After one week, a whopping 100 percent of the participants were free of depression.
Your hippie friends might have been right after all. A new study published in Lancelot Psychology Journal has found promising evidence that suggests magic mushrooms can relieve depression in patients who have not otherwise responded to conventional treatments.
Scientists at Imperial College London administered high doses of psilocybin, the main compound in magic mushrooms, to 12 volunteers with treatment-resistant depression. After one week, a whopping 100 percent of the participants were free of depression and five individuals remained symptom-free after three months. The researchers have called the results “promising, but not completely compelling,” due to the inherent limitations of the study. For the study to be considered truly rigorous, the researchers would have needed to use a placebo group to rule out other factors possibly contributing to the results. Yet, the use of a placebo group was not a possibility due to the fact that it would have been rather obvious as to which group ingested the hallucinogenic substance.
While more research is needed, the scientists believe that psilocybin targets receptors in the brain that disrupt the Default Mode Network, an area that is responsible for sense of self and is overactive in depressed people. However, scientists are unable to rule out other possible theories, including the possibility that the hallucinogenic drug induced some sort of awakening or spiritual experience in the participants.According to the National Institute of Health, depression is one of the most common mental disorders and is the leading cause of disability worldwide. An estimated 6.7% of all adults in the United States had one major depressive episode in the past year and approximately 121 million people worldwide experience depression. Of these people, around 10-30% either do not respond to current treatments or show a minimal response in symptom reduction but still continue to experience major functional impairments.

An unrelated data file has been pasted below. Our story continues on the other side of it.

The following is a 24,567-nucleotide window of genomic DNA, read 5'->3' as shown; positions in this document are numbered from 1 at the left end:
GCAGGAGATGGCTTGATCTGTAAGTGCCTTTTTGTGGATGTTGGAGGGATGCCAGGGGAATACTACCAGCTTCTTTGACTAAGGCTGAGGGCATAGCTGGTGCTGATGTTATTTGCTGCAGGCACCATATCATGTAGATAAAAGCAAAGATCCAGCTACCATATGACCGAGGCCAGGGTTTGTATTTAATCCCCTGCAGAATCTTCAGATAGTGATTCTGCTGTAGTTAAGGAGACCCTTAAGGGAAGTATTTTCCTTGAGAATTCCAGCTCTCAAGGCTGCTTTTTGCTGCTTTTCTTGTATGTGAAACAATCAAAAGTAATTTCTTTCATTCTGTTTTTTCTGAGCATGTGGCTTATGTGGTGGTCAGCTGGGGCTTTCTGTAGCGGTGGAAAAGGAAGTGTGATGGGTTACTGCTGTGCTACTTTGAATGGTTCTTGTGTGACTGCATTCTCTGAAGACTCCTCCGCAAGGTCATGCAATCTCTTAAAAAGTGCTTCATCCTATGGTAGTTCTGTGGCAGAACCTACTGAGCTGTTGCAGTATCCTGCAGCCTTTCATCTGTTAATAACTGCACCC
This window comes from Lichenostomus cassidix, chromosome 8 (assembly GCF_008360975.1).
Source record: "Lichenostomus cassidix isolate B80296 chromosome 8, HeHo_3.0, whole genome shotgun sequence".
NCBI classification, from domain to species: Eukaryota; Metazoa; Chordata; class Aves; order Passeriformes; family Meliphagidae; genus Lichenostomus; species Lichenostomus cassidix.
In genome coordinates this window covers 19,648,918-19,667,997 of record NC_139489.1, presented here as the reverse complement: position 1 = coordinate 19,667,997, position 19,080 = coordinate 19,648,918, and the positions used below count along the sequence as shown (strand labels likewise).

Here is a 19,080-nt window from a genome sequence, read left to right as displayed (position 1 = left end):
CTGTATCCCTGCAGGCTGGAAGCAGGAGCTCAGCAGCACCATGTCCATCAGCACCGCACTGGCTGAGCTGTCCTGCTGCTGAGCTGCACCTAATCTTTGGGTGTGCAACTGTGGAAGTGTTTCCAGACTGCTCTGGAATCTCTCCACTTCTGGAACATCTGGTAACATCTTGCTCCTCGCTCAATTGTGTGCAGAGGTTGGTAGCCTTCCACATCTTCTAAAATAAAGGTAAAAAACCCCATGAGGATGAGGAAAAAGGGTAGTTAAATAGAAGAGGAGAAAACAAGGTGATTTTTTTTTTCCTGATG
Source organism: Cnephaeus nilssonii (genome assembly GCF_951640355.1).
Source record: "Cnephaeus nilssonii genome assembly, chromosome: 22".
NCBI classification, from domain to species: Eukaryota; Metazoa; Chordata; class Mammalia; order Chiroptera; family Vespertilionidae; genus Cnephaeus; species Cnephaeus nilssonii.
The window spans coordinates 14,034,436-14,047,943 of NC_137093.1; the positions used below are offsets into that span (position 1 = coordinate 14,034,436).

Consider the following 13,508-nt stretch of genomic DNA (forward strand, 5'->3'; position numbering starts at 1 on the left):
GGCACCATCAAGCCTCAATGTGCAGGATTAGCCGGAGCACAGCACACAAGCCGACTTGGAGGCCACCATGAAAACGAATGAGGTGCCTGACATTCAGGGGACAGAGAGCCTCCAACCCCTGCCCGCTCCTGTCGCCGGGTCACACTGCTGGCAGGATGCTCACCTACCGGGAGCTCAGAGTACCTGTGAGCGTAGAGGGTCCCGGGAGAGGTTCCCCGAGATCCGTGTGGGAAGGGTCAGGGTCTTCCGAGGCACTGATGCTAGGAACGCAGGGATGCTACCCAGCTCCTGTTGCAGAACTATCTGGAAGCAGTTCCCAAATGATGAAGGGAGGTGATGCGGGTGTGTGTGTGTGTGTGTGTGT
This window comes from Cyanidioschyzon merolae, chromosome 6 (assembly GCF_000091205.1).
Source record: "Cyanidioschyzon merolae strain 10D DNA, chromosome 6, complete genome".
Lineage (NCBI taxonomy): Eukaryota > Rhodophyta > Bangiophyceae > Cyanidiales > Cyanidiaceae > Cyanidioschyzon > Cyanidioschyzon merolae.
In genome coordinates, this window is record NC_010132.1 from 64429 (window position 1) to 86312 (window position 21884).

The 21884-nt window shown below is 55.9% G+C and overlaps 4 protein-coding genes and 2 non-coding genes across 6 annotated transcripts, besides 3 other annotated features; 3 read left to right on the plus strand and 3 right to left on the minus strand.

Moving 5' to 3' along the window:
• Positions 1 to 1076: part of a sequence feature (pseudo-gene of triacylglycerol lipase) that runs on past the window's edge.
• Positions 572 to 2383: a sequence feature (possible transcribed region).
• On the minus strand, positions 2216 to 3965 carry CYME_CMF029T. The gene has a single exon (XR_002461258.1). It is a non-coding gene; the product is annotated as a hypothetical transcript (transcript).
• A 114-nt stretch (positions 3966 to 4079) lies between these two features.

While the results of this new study are definitely promising, the researchers caution against people trying this unconventional treatment at home. “Psychedelic drugs have potent psychological effects and are only given in our research when appropriate safeguards are in place, such as careful screening and professional therapeutic support,” lead author Dr. Robin Carhart-Harris said. “I wouldn’t want members of the public thinking they can treat their own depressions by picking their own magic mushrooms. That kind of approach could be risky.”